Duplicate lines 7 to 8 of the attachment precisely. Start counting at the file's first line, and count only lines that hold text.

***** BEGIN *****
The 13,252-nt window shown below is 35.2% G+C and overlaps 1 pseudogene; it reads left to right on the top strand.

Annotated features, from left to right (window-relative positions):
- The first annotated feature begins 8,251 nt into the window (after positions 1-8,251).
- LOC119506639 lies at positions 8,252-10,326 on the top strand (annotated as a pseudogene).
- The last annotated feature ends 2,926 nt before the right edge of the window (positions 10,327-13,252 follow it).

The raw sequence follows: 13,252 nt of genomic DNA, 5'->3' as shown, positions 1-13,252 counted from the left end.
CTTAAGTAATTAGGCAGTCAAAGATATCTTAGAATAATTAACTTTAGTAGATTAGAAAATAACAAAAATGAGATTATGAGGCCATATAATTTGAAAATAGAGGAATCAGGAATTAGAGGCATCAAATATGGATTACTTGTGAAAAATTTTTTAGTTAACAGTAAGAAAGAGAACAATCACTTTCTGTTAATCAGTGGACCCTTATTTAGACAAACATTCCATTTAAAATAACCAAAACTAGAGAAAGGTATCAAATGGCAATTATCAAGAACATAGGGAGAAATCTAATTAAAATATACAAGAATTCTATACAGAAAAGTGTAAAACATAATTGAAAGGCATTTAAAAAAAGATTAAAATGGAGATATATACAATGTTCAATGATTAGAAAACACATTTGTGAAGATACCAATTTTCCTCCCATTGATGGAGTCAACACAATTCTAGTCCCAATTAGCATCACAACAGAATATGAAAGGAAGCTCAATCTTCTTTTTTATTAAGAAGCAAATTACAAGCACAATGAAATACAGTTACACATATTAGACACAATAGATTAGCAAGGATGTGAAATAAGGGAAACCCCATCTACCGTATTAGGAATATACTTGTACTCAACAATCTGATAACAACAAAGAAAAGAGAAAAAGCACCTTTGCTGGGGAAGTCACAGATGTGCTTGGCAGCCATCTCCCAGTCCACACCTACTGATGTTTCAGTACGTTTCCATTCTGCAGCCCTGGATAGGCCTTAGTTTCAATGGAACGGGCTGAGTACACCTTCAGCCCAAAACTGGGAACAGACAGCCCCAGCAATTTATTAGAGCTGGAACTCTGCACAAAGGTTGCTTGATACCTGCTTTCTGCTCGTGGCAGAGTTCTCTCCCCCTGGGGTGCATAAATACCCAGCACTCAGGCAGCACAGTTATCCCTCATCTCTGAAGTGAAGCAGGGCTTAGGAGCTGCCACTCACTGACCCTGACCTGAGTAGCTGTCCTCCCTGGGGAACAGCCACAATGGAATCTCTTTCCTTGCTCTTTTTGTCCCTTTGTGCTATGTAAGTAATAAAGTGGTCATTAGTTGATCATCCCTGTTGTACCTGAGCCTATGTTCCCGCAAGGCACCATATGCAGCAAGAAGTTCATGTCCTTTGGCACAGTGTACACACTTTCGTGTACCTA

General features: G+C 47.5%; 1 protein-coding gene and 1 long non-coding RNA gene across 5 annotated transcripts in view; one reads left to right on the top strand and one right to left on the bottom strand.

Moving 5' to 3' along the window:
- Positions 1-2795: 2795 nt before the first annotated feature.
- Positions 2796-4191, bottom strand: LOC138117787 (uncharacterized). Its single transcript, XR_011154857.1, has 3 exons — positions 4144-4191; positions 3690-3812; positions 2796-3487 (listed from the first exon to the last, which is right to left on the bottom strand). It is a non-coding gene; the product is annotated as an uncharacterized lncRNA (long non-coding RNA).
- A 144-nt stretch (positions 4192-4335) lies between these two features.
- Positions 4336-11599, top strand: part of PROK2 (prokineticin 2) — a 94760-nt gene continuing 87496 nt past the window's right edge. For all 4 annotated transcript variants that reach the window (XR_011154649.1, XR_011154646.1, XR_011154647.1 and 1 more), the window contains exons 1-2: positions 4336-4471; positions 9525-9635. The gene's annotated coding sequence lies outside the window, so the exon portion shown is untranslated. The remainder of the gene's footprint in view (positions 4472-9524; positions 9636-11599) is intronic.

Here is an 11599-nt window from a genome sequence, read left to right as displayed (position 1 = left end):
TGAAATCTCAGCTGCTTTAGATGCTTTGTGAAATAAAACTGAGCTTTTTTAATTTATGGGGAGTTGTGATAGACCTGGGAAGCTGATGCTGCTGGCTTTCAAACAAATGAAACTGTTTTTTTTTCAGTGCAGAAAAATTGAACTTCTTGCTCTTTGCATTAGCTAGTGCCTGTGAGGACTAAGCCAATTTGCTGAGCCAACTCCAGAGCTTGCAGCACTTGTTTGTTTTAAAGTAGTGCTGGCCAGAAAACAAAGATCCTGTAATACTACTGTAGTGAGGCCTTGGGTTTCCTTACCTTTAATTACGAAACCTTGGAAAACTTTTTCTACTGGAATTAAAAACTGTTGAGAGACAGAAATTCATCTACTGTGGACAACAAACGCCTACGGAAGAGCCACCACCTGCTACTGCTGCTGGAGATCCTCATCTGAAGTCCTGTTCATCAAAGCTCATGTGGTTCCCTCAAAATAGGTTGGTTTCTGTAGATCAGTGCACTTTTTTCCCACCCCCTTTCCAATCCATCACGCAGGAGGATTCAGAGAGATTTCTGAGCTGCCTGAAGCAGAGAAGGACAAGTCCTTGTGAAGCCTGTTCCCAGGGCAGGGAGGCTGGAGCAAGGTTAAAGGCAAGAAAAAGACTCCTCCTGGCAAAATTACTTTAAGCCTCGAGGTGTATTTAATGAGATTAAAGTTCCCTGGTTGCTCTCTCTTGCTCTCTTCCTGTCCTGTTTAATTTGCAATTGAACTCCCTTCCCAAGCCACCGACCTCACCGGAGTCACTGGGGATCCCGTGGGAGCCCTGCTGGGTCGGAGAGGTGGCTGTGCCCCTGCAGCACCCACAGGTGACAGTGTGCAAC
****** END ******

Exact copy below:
CTTAAGTAATTAGGCAGTCAAAGATATCTTAGAATAATTAACTTTAGTAGATTAGAAAATAACAAAAATGAGATTATGAGGCCATATAATTTGAAAATAGAGGAATCAGGAATTAGAGGCATCAAATATGGATTACTTGTGAAAAATTTTTTAGTTAACAGTAAGAAAGAGAACAATCACTTTCTGTTAATCAGTGGACCCTTATTTAGACAAACATTCCATTTAAAATAACCAAAACTAGAGAAAGGTATCAAATGGCAATTATCAAGAACATAGGGAGAAATCTAATTAAAATATACAAGAATTCTATACAGAAAAGTGTAAAACATAATTGAAAGGCATTTAAAAAAAGATTAAAATGGAGATATATACAATGTTCAATGATTAGAAAACACATTTGTGAAGATACCAATTTTCCTCCCATTGATGGAGTCAACACAATTCTAGTCCCAATTAGCATCACAACAGAATATGAAAGGAAGCTCAATCTTCTTTTTTATTAAGAAGCAAATTACAAGCACAATGAAATACAGTTACACATATTAGACACAATAGATTAGCAAGGATGTGAAATAAGGGAAACCCCATCTACCGTATTAGGAATATACTTGTACTCAACAATCTGATAACAACAAAGAAAAGAGAAAAAGCACCTTTGCTGGGGAAGTCACAGATGTGCTTGGCAGCCATCTCCCAGTCCACACCTACTGATGTTTCAGTACGTTTCCATTCTGCAGCCCTGGATAGGCCTTAGTTTCAATGGAACGGGCTGAGTACACCTTCAGCCCAAAACTGGGAACAGACAGCCCCAGCAATTTATTAGAGCTGGAACTCTGCACAAAGGTTGCTTGATACCTGCTTTCTGCTCGTGGCAGAGTTCTCTCCCCCTGGGGTGCATAAATACCCAGCACTCAGGCAGCACAGTTATCCCTCATCTCTGAAGTGAAGCAGGGCTTAGGAGCTGCCACTCACTGACCCTGACCTGAGTAGCTGTCCTCCCTGGGGAACAGCCACAATGGAATCTCTTTCCTTGCTCTTTTTGTCCCTTTGTGCTATGTAAGTAATAAAGTGGTCATTAGTTGATCATCCCTGTTGTACCTGAGCCTATGTTCCCGCAAGGCACCATATGCAGCAAGAAGTTCATGTCCTTTGGCACAGTGTACACACTTTCGTGTACCTA

General features: G+C 47.5%; 1 protein-coding gene and 1 long non-coding RNA gene across 5 annotated transcripts in view; one reads left to right on the top strand and one right to left on the bottom strand.